MySQL provides two tools for backing up the databases. These tools are open source and are available as part of the MySQL distribution. The
mysqldump tool creates a logical backup of the database whereas
mysqlhotcopy tool creates a physical (or raw) backup of the database. The logical backup archive contains the MySQL statements to reconstruct the database data, whereas the physical backup archive contains database data, indexes, and logs in raw format (database specific format). Neither utility maintains database referential integrity; they do not back up all of the tables at the same time or same consistency point.
The tool used to backup MySQL depends on the storage engines used by the tables in the database. Transaction-capable storage engines, including InnoDB, BDB, Solid, and MySQL's Falcon (in the future), support transactional backups without any effect on the database application's availability. These backups are usually referred to as "hot" or "live" backups. Storage engines that do not support transactions, such as MyISAM, ARCHIVE, and MERGE, require obtaining a global read lock on the database and flushing active database data and logs to the disk.
Logical Full Backups with
Logical backup consists of SQL statements (e.g.,
INSERT INTO) that can re-create the complete database or a table in the database. The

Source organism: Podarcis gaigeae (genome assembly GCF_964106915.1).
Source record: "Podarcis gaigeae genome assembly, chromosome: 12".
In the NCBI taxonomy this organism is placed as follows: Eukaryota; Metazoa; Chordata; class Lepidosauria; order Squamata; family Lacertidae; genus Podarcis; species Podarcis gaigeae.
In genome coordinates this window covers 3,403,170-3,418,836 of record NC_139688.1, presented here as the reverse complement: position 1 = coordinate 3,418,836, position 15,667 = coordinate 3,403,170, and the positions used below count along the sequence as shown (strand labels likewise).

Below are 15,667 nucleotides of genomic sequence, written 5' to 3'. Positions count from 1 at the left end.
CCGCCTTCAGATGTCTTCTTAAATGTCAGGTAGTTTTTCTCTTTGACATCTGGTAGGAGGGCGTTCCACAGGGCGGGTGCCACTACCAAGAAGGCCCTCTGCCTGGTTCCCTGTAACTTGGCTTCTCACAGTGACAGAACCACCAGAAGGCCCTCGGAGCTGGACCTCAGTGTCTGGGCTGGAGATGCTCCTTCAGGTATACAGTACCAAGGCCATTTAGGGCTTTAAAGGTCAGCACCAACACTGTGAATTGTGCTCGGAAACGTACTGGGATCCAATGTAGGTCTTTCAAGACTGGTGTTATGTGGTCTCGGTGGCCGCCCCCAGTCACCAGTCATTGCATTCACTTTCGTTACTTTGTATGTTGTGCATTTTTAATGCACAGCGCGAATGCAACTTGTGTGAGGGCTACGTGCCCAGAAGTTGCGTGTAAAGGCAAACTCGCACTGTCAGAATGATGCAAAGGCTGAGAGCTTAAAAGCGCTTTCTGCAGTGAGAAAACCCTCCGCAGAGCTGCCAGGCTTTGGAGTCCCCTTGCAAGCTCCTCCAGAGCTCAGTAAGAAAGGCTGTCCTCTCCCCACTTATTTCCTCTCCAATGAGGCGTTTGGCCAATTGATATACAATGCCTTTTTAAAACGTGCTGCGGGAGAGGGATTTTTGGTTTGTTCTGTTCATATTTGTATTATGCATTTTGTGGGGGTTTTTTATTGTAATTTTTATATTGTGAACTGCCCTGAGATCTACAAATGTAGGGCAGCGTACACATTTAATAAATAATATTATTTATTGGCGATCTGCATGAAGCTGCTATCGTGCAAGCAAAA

mysqldump tool creates logical backups of MySQL database or tables for all the storage engines. The necessary command-line options depend on whether the underlying storage engine supports transactions:
mysqldump [options] db_name [tables] mysqldump [options] --databases db_name1 [db_name2 db_name3...] mysqldump [options] --all-databases
mysqldump options are
--extended-insert. They generate optimized SQL statements. These options will speed up the restore operation and create smaller backup files. The
--opt option is necessary to create correct DDL statements (
--flush-logs lock all tables in the database and flush the data. All pending transactions are committed. These options are necessary for non-transactional storage engines such as
MERGE. Obtaining a read lock on all tables in an active database during the backup may not be feasible.
If you are using snapshot or replication data consistency mechanisms, it may not be necessary to lock all tables and flush logs.
--single-transaction can create consistent backups for transactional storage engines such as InnoDB and BDB. The
lock-all-tables option or the
single-transaction option should be used.
--master-data=2 writes the binary logfile name and position to the backup output as an SQL statement. It can help in point-in-time recovery.
For example, to back up all databases containing only MyISAM tables:
mysqldump --opt --extended-insert --lock-all-tables --flush-logs --routines --triggers --master-data=2 --all-databases
One of the advantages of the logical backup is that you can restore the data to another database server. Logical backup is independent of the server architecture and filesystem type. It is also possible to correct operator errors (such as erroneous
DROP TABLE statements) from logical backups. This is significant advantage compared to raw backups.
You can also run the
mysqldump tool on a different machine from the MySQL server. The disadvantage of logical backups is the backup file size can be larger than the actual database (sometimes twice the size). The restoration time from the logical backup can also be significant; all SQL statements in the logical backup have to be re-run during the restore process.